Visual Studio 2008 sucks.

Although I have never used Visual Studio as a development environment – I generally prefer using ancient text mode DOS editors such as PMATE or EDIT for editing code and using make files to build programs, I have long been a fan of the debugging in Visual Studio 98.  It is especially handy for things like fixing GPF’s caused by dereferencing null pointers, since just in time debugging will usually point you straight at an offending bit of code. When Visual Studio. NET came out I carried on using 98 because it seemed to load quicker, and because I didn’t need to use separate PDB files but could put the debug information into the executable – a real bonus if you want to be able to debug a program that has been deployed, and it didn’t insist on installing 15000 files and doubling the size of my registry like the .NET version.

Occasionally at work I have to use the 2003 version of Visual Studio.  That seems to be a bit of an improvement on the original .NET version but still not a patch on the 98 version, even if the code the compiler produced was sometimes (though by no means always) faster.  Later on I tried the 2005 and 2008 express products, but didn’t use them in earnest as I want to use the traditional single threading CRT libc.lib.  But for porting DP4 to 64-bit Windows I was forced to use  Visual Studio 2008 for debugging.  What a nightmare! It seemed completely unwilling to remember break-points properly, or even stop at them.  Stepping through assembly code (which I was forced to do because it was the only way I could get the debugger not to skip past the area I wanted to look at) was incredibly slow because the entire debugging window is repainted after every instruction (and I was using a mstsc connection to a very overloaded virtual server) . One false move and I might skip past the problem area and have to restart the program losing half an hour of painful progress, something which happened several times when I mistakenly thought it would be safe to jump out of a routine or use F10 instead of F11 to skip past a function call.  In the end I gave up and resorted to binary chop with printf() to isolate the problem.  A few weeks later I was forced into using Visual 2008 again,  in order to investigate problems caused to my 32-bit software by misbehaviour of various obscure aspects of Windows. Once again I encountered the same kind of problems – in fact worse problems,  because Visual Studio 2008 wasn’t even capable of relating source and disassembly properly. After 2 or 3 hours of frustration I tried copying my old 98 installation into the 64-bit machine. It worked perfectly and within half an hour I had tracked down the problem and my temper had recovered.

I simply don’t understand how Microsoft can have managed to so entirely ruin what was once an excellent product so completely. As with so much else of what they have produced lately I would willing pay extra to upgrade to an older version.

Porting software to 64 bit Windows.

I have recently ported DP4 onto 64-bit Windows, coincidentally at the same time as porting MAF to 64-bits on my Mac Pro.  I had to make exactly one source code change to get MAF to work,  though later on several dozen more to ensure that all the MAF diagnostic messages were correct in both the 32-bit and 64-bit versions.  For porting DP4, admittedly a larger project, I had to make hundreds of changes, almost all of which were in Windows specific parts of the code.  Despite its plethora of ugly data types such as DWORD,  LONG, DWORD_PTR and so on, it was in Windows specific code that I had problems.  The Win32 API’s insistence on the use of WPARAM ,  LPARAM, and LRESULT types means that programmers are forced to use casts:  casts which may well subsequently turn out to be wrong – types such as DWORD_PTR were added to the API quite late on, so older code may use DWORD instead. When this has been done in an explicit cast the code will be wrong in the 64-bit world, but the compiler probably won’t warn you. Porting older programs with a lot of user interface would probably be very difficult – I’m not surprised that Visual Studio 2008 is still a 32-bit program even in the version intended for 64-bit Windows.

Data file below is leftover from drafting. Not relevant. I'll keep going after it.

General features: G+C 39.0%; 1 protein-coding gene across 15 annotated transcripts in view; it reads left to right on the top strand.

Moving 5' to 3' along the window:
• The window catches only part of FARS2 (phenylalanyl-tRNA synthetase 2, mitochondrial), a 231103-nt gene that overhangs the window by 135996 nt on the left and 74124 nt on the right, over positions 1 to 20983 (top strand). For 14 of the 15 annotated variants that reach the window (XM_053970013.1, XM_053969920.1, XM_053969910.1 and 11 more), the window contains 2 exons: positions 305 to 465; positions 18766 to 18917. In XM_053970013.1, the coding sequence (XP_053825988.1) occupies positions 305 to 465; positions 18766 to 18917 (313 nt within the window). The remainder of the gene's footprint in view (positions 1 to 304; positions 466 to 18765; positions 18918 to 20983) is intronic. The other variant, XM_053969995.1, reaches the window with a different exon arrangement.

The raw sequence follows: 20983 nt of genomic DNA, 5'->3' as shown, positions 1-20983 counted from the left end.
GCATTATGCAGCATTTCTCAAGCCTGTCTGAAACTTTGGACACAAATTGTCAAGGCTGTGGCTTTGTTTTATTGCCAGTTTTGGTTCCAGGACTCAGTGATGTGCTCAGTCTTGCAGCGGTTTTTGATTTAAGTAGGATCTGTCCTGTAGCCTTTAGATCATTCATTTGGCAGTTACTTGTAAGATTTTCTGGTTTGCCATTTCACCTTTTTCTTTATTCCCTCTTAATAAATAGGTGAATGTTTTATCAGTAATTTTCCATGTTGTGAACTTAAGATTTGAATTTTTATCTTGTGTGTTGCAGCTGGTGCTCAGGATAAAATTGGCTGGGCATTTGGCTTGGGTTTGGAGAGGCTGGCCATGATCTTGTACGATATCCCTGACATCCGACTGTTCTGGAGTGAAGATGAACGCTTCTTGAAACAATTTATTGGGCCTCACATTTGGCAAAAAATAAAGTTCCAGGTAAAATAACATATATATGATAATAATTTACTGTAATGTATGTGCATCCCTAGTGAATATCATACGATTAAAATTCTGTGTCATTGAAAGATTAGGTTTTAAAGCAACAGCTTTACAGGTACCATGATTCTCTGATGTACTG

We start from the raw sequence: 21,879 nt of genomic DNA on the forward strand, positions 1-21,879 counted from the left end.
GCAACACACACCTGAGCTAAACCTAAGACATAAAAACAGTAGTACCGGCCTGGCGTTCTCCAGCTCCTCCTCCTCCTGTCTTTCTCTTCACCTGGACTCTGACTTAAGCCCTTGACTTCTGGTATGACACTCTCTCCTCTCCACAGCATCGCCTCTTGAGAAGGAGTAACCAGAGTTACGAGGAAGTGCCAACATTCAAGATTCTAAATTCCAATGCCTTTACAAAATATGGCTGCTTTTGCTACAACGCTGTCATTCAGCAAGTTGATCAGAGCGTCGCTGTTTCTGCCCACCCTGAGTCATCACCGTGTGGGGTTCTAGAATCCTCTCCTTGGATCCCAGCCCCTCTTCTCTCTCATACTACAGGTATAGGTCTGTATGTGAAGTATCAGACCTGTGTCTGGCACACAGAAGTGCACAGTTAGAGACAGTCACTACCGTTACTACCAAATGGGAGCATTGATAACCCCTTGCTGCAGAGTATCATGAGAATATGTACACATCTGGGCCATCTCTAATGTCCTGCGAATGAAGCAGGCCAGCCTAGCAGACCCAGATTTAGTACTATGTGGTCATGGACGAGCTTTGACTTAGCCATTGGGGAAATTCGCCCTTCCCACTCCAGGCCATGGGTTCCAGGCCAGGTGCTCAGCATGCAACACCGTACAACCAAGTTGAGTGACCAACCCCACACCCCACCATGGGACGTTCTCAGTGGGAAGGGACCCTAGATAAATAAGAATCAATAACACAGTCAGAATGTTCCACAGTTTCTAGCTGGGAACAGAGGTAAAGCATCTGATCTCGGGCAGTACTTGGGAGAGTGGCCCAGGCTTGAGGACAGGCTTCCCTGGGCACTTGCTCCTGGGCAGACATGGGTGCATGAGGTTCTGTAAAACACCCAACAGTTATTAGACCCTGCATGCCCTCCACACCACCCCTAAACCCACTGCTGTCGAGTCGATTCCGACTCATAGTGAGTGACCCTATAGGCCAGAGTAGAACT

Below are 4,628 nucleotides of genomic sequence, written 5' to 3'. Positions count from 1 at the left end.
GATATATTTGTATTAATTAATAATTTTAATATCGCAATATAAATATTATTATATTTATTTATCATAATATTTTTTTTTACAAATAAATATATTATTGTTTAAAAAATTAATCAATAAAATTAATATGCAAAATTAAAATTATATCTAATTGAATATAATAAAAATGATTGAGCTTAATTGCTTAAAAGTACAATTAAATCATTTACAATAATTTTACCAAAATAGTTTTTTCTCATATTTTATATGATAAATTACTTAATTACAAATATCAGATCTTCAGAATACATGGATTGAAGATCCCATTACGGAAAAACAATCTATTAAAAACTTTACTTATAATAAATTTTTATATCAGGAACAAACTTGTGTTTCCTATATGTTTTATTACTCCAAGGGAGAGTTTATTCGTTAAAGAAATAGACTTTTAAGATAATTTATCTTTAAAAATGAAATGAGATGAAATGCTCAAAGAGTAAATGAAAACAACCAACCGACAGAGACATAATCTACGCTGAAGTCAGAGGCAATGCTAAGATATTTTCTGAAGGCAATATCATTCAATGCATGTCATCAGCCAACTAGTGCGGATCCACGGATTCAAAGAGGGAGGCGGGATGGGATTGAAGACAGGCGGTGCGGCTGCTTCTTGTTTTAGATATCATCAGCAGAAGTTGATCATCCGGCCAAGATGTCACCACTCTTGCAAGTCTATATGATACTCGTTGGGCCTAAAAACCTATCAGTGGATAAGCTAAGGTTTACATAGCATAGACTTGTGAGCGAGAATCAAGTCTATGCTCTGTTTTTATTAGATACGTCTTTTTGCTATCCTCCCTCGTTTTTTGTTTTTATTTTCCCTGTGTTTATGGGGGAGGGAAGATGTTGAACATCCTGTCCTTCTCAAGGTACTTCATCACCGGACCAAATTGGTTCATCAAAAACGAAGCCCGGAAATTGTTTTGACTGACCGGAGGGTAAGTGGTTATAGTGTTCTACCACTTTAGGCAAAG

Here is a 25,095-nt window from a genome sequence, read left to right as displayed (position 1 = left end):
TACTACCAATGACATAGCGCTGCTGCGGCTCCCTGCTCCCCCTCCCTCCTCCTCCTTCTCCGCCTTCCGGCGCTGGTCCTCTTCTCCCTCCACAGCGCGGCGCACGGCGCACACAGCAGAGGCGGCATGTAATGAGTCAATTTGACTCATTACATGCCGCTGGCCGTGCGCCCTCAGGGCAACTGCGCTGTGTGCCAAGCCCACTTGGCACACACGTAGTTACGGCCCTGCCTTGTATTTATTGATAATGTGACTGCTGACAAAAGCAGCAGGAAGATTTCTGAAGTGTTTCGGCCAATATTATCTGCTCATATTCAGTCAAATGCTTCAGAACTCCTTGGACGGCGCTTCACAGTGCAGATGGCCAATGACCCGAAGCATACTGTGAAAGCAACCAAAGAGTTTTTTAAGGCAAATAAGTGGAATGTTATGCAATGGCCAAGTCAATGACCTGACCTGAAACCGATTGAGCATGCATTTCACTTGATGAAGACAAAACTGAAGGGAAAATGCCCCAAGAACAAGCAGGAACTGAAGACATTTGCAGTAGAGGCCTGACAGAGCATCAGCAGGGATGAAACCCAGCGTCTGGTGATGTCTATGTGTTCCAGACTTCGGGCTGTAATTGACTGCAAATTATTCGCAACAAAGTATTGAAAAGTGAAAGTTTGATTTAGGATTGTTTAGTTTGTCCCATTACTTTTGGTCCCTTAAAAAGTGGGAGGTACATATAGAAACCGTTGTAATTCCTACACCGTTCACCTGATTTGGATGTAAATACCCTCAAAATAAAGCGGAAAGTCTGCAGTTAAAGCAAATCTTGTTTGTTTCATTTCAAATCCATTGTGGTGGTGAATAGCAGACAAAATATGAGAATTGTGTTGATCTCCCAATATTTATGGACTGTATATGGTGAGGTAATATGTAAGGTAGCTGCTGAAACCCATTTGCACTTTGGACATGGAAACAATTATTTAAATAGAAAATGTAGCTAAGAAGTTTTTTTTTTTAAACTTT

Eventually I got DP4 working nicely in the 64-bit world, and 64-bit and 32-bit DP4 programs can happily live together and communicate with each other. However, I can’t help feeling that in a few years time I’ll have to go through all this pain again, because the Windows 64-bit model is broken: int and long are both still 32 bits, while size_t is 64 bits. In particular this makes life difficult when using printf() style functions, especially as support for the z size specifier cannot be relied on in a program intended to be portable. Programs can’t take advantage of the wider registers unless they use long long types, making it more difficult to make a program portable.

I Sign up to SourceForge

I only signed up for SourceForge so that I could make MAF available as an open source program. Using the SourceForge web site is a very frustrating experience. There are so many things you can do that actually doing any of them is far more difficult than it should be. The help pages are hopeless. For example the information on how to create a new project is hopelessly incomplete, and I had to contact online support to find out how to get my source code into Subversion. I wasted several hours trying to find out how to do this, and can’t believe there is no simple step by step guide for doing this.

The trick is you have to check out the project before you can add files to it.